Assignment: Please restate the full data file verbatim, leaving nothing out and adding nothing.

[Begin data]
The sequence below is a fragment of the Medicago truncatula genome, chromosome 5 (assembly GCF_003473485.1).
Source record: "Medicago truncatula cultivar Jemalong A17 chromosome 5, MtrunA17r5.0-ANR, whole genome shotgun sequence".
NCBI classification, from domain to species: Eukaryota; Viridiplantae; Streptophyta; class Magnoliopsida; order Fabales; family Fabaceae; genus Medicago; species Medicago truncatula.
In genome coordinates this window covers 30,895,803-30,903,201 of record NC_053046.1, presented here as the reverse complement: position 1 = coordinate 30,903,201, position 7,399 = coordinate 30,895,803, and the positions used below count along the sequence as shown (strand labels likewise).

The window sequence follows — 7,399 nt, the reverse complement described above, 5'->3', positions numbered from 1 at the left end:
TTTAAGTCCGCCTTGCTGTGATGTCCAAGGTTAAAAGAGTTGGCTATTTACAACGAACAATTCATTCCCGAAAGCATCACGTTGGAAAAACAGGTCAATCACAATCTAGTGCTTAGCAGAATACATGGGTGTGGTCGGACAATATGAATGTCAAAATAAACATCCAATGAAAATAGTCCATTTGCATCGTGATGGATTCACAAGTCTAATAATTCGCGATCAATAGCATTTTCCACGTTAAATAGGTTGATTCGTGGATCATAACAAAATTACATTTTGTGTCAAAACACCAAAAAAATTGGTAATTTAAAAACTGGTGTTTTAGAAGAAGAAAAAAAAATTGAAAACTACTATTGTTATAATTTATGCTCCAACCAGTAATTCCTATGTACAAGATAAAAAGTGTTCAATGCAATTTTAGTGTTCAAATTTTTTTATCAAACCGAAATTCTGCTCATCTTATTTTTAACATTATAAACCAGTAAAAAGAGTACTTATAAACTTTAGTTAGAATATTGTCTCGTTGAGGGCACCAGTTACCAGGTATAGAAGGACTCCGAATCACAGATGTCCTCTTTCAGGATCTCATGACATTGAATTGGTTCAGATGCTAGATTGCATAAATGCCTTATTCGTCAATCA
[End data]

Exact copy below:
The sequence below is a fragment of the Medicago truncatula genome, chromosome 5 (assembly GCF_003473485.1).
Source record: "Medicago truncatula cultivar Jemalong A17 chromosome 5, MtrunA17r5.0-ANR, whole genome shotgun sequence".
NCBI classification, from domain to species: Eukaryota; Viridiplantae; Streptophyta; class Magnoliopsida; order Fabales; family Fabaceae; genus Medicago; species Medicago truncatula.
In genome coordinates this window covers 30,895,803-30,903,201 of record NC_053046.1, presented here as the reverse complement: position 1 = coordinate 30,903,201, position 7,399 = coordinate 30,895,803, and the positions used below count along the sequence as shown (strand labels likewise).

The window sequence follows — 7,399 nt, the reverse complement described above, 5'->3', positions numbered from 1 at the left end:
TTTAAGTCCGCCTTGCTGTGATGTCCAAGGTTAAAAGAGTTGGCTATTTACAACGAACAATTCATTCCCGAAAGCATCACGTTGGAAAAACAGGTCAATCACAATCTAGTGCTTAGCAGAATACATGGGTGTGGTCGGACAATATGAATGTCAAAATAAACATCCAATGAAAATAGTCCATTTGCATCGTGATGGATTCACAAGTCTAATAATTCGCGATCAATAGCATTTTCCACGTTAAATAGGTTGATTCGTGGATCATAACAAAATTACATTTTGTGTCAAAACACCAAAAAAATTGGTAATTTAAAAACTGGTGTTTTAGAAGAAGAAAAAAAAATTGAAAACTACTATTGTTATAATTTATGCTCCAACCAGTAATTCCTATGTACAAGATAAAAAGTGTTCAATGCAATTTTAGTGTTCAAATTTTTTTATCAAACCGAAATTCTGCTCATCTTATTTTTAACATTATAAACCAGTAAAAAGAGTACTTATAAACTTTAGTTAGAATATTGTCTCGTTGAGGGCACCAGTTACCAGGTATAGAAGGACTCCGAATCACAGATGTCCTCTTTCAGGATCTCATGACATTGAATTGGTTCAGATGCTAGATTGCATAAATGCCTTATTCGTCAATCA